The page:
This week for  #WriterWednesday  at  #Oceanbites  we are featuring Elena Gadoutsis  @haysailor  These photos feature her “favorite marine research so far: From surveying tropical coral reefs, photographing dolphins and whales, and growing my own algae to expose it to different
  • by oceanbites 1 month ago
    This week for  #WriterWednesday  on Oceanbites we are featuring Eliza Oldach. According to Ellie, “I study coastal communities, and try to understand the policies and decisions and interactions and adaptations that communities use to navigate an ever-changing world. Most of
  • by oceanbites 2 months ago
    This week for  #WriterWednesday  at  #Oceanbites  we are featuring Jiwoon Park with a little photographic help from Ryan Tabata at the University of Hawaii. When asked about her research, Jiwoon wrote “Just like we need vitamins and minerals to stay
  • by oceanbites 2 months ago
    This week for  #WriterWednesday  on  #Oceanbites  we are featuring  @riley_henning  According to Riley, ”I am interested in studying small things that make a big impact in the ocean. Right now for my master's research at the University of San Diego,
  • by oceanbites 2 months ago
    This week for  #WriterWednesday  at  #Oceanbites  we are featuring Gabby Stedman. Gabby is interested in interested in understanding how many species of small-bodied animals there are in the deep-sea and where they live so we can better protect them from
  • by oceanbites 2 months ago
    This week for  #WriterWednesday  at  #Oceanbites  we are featuring Shawn Wang! Shawn is “an oceanographer that studies ocean conditions of the past. I use everything from microfossils to complex computer models to understand how climate has changed in the past
  • by oceanbites 3 months ago
    Today we are highlighting some of our awesome new authors for  #WriterWednesday  Today we have Daniel Speer! He says, “I am driven to investigate the interface of biology, chemistry, and physics, asking questions about how organisms or biological systems respond
  • by oceanbites 3 months ago
    Here at Oceanbites we love long-term datasets. So much happens in the ocean that sometimes it can be hard to tell if a trend is a part of a natural cycle or actually an anomaly, but as we gather more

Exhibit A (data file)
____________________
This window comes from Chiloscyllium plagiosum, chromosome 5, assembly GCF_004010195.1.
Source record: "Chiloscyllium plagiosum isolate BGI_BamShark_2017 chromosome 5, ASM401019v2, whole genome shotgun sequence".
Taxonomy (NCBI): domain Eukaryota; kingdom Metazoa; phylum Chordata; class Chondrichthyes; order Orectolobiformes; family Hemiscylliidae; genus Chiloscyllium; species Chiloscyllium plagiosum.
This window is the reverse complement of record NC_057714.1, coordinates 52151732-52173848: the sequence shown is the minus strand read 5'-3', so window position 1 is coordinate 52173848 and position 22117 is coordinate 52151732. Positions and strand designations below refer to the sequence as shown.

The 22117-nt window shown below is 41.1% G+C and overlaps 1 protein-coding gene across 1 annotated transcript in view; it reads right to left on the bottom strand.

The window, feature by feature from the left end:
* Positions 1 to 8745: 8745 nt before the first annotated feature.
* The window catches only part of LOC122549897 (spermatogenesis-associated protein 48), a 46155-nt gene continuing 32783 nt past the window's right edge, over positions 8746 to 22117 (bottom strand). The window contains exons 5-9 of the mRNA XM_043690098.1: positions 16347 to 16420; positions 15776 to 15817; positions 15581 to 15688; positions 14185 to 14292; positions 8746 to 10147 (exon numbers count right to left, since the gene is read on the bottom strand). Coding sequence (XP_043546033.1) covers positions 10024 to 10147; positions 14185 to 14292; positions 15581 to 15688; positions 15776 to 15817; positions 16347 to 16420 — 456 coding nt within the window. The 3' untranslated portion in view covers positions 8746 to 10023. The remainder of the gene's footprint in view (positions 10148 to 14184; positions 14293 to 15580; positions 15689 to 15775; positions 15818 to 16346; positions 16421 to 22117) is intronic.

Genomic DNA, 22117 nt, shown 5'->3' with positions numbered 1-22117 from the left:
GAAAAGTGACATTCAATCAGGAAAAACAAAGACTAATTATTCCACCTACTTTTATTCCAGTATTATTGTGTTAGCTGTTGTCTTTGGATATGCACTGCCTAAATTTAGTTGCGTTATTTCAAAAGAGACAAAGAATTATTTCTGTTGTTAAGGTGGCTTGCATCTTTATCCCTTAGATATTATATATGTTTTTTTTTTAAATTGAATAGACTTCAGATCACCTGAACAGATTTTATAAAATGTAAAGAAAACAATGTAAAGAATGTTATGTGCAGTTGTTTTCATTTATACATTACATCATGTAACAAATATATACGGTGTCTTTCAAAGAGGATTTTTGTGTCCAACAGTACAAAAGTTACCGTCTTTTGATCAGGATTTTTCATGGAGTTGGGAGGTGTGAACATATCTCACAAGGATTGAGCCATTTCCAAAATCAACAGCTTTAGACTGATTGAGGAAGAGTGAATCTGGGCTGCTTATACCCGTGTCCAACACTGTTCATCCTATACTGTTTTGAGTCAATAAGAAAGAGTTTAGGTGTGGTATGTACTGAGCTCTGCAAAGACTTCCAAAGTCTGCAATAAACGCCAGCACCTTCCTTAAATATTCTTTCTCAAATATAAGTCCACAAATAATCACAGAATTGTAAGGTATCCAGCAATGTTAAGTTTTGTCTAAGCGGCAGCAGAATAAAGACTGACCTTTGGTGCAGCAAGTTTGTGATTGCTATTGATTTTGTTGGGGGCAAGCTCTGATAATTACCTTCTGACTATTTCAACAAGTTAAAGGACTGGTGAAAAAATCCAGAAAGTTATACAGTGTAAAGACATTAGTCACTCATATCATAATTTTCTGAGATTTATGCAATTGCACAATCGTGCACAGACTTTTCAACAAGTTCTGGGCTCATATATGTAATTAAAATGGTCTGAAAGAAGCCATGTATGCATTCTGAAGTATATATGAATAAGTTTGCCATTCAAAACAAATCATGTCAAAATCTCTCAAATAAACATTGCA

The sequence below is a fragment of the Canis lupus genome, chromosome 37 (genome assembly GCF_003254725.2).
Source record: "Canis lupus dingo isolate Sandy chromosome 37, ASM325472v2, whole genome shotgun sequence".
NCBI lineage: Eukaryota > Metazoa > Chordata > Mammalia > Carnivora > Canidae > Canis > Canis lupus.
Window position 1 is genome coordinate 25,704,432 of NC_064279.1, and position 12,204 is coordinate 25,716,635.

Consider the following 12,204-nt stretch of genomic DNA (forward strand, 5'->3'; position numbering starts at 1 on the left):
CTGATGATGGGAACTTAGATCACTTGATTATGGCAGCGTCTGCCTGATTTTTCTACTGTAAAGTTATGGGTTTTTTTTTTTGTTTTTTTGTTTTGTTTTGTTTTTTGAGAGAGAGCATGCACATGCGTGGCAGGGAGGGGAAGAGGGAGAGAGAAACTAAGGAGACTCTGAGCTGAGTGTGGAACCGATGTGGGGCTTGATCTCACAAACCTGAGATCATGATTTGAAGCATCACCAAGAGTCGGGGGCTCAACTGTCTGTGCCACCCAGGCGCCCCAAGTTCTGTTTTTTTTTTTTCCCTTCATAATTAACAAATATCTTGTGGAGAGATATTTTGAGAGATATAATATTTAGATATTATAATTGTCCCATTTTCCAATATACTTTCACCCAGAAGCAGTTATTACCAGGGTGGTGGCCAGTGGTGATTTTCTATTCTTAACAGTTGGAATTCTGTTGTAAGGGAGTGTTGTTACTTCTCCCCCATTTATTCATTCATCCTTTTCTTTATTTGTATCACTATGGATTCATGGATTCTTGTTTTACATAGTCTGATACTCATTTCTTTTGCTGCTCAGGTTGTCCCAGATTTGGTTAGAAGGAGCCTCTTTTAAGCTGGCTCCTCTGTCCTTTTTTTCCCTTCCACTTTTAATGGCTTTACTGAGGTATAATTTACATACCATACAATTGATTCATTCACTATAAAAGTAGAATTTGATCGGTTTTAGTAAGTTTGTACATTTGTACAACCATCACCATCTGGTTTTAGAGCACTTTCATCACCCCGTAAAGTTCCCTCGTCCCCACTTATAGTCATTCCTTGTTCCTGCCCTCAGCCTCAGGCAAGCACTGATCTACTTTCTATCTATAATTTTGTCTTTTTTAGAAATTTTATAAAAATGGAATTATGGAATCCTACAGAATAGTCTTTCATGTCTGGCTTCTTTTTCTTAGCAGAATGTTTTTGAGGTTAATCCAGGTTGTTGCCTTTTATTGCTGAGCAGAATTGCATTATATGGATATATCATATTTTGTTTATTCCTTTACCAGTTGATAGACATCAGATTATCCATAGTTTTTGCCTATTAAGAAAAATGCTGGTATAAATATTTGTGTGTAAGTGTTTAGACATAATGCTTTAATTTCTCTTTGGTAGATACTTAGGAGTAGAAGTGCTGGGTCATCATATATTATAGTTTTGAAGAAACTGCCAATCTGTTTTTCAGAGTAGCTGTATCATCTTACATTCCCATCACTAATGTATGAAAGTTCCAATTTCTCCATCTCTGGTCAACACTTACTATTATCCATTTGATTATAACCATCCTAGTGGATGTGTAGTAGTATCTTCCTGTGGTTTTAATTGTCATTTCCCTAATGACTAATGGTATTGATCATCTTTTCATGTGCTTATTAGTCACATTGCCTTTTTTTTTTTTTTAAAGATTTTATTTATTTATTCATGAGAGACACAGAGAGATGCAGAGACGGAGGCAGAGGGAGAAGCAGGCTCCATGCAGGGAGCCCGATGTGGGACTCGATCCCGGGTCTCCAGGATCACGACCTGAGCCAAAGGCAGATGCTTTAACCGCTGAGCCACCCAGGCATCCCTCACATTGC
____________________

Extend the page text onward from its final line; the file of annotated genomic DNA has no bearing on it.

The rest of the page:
• by oceanbites 4 months ago
    Have you ever seen a lobster molt? Because lobsters have exoskeletons, every time they grow they have to climb out of their old shell, leaving them soft and vulnerable for a few days until their new shell hardens. Young, small
  • by oceanbites 4 months ago
    A lot of zooplankton are translucent, making it much easier to hide from predators. This juvenile mantis shrimp was almost impossible to spot floating in the water, but under a dissecting scope it’s features really come into view. See the
  • by oceanbites 5 months ago
    This is a clump of Dead Man’s Fingers, scientific name Codium fragile. It’s native to the Pacific Ocean and is invasive where I found it on the east coast of the US. It’s a bit velvety, and the coolest thing
  • by oceanbites 5 months ago
    You’ve probably heard of jellyfish, but have you heard of salps? These gelatinous sea creatures band together to form long chains, but they can also fall apart and will wash up onshore like tiny gemstones that squish. Have you seen
  • by oceanbites 6 months ago
    Check out what’s happening on a cool summer research cruise! On the  #neslter  summer transect cruise, we deployed a tow sled called the In Situ Icthyoplankton Imaging System. This can take pictures of gelatinous zooplankton (like jellyfish) that would be
  • by oceanbites 6 months ago
    Did you know horseshoe crabs have more than just two eyes? In these juveniles you can see another set in the middle of the shell. Check out our website to learn about some awesome horseshoe crab research.  #oceanbites   #plankton   #horseshoecrabs 
  • by oceanbites 7 months ago
    Feeling a bit flattened by the week? So are these summer flounder larvae. Fun fact: flounder larvae start out with their eyes set like normal fish, but as they grow one of their eyes migrates to meet the other and
  • by oceanbites 7 months ago
    Have you seen a remote working setup like this? This is a photo from one of our Oceanbites team members Anne Hartwell. “A view from inside the control can of an underwater robot we used to explore the deep parts
  • by oceanbites 8 months ago
    Today is the day of  #shutdownacademia  and  #shutdownstem  and many of us at the Oceanbites team are taking the day to plan solid actions for how we can make our organization and the institutions we work at a better place
WP2Social Auto Publish Powered By : XYZScripts.com